To Belize, or not to Belize, that is the question: have the traditional tests for implying terms into contracts been superseded?

In the recent case of Jackson v Dear 
& anor [2012], Briggs J considered, among other things, the extent to which traditional 
tests for implying terms into contracts have been superseded by Lord Hoffmann’s decision in the Privy Council case of (1) Attorney General of Belize (2) ECOM Ltd 
(3) Belize Telecommunications Ltd v (1) Belize Telecom Ltd (2) Innovative Communication Co LLC [2009]. This article focuses on that element of Briggs J’s judgment. It also considers the case of SNCB Holding v UBS AG [2012], in which Cooke J also considered the impact of 
Lord Hoffmann’s dicta in the Belizecase and made some interesting comments about pleading implied terms.


Historically, the courts have applied a variety of tests to the question of whether a term can be implied into a contract. 
These included the ‘business efficacy’ 
test and, perhaps most famously, the statement by Mackinnon LJ in Shirlaw 
v Southern Foundries (1926) Ltd [1939], that a term can be implied into a contract where it is: 
‘… something so obvious that it goes without saying; so that, if, while the parties were making their bargain, an officious bystander were to suggest some express provision for it in their agreement, they would testily suppress him with a common “Oh, of course!”’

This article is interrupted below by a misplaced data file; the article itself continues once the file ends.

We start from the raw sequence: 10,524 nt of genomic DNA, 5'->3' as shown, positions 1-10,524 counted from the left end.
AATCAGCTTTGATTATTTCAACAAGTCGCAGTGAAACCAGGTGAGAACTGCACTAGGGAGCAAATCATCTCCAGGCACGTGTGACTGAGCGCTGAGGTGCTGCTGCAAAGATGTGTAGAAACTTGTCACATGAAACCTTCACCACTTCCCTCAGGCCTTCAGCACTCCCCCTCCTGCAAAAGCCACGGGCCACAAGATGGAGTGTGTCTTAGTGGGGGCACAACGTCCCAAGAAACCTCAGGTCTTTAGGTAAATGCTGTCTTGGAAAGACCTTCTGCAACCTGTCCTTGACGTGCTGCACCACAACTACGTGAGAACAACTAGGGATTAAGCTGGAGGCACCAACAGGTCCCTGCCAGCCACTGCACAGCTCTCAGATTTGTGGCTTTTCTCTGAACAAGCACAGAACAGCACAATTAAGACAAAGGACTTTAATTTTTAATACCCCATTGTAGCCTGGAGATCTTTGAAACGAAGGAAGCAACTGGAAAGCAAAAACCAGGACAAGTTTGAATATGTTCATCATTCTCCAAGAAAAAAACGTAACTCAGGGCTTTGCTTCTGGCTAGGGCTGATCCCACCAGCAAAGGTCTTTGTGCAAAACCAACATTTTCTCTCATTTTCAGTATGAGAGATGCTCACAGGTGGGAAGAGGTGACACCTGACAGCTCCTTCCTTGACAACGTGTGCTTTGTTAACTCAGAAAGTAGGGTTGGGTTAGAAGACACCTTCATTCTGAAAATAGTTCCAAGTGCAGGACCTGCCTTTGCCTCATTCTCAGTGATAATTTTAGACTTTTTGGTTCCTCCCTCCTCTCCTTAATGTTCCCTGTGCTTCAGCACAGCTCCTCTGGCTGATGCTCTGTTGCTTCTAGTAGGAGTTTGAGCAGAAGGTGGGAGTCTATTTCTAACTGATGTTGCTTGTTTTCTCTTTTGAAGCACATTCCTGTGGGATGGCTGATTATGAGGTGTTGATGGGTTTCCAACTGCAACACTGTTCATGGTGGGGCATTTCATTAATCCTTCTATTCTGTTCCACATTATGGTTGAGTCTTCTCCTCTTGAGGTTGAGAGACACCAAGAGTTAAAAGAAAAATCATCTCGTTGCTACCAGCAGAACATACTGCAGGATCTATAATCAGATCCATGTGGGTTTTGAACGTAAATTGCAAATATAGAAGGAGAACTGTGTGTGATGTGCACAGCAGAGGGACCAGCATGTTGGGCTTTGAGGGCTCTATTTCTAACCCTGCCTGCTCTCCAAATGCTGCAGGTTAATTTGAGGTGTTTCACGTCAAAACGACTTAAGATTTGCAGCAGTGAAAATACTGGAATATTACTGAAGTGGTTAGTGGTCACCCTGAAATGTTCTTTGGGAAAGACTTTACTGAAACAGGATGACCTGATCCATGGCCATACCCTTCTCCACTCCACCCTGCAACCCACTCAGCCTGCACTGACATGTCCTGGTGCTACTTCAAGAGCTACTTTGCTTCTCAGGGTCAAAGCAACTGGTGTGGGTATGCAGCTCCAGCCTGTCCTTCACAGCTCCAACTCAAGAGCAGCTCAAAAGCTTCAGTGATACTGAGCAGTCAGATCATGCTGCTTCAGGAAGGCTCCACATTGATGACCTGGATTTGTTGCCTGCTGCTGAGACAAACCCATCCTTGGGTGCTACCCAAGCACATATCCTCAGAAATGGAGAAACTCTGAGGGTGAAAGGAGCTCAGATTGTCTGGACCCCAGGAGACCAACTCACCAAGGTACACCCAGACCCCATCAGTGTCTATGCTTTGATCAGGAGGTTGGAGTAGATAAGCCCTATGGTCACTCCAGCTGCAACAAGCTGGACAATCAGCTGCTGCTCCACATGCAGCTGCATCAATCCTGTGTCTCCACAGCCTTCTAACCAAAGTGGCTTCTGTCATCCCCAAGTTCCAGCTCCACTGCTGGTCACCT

In BP Refinery (Westernport) Pty Ltd v Shire of Hastings (1977), Lord Simon of Glaisdale identified the following tests for the implication of a term:

‘1) it must be reasonable and equitable; 2) it must be necessary to give business efficacy to the contract, so that no term will be implied if the contract is effective without it; 3) it must be so obvious that “it goes without saying”; 4) it must be capable of clear expression; 5) it must not contradict any express term of the contract.’

However, in the Belize case, Lord Hoffmann advocated a more general approach. He outlined the various different approaches taken by the courts in earlier cases and said that they were: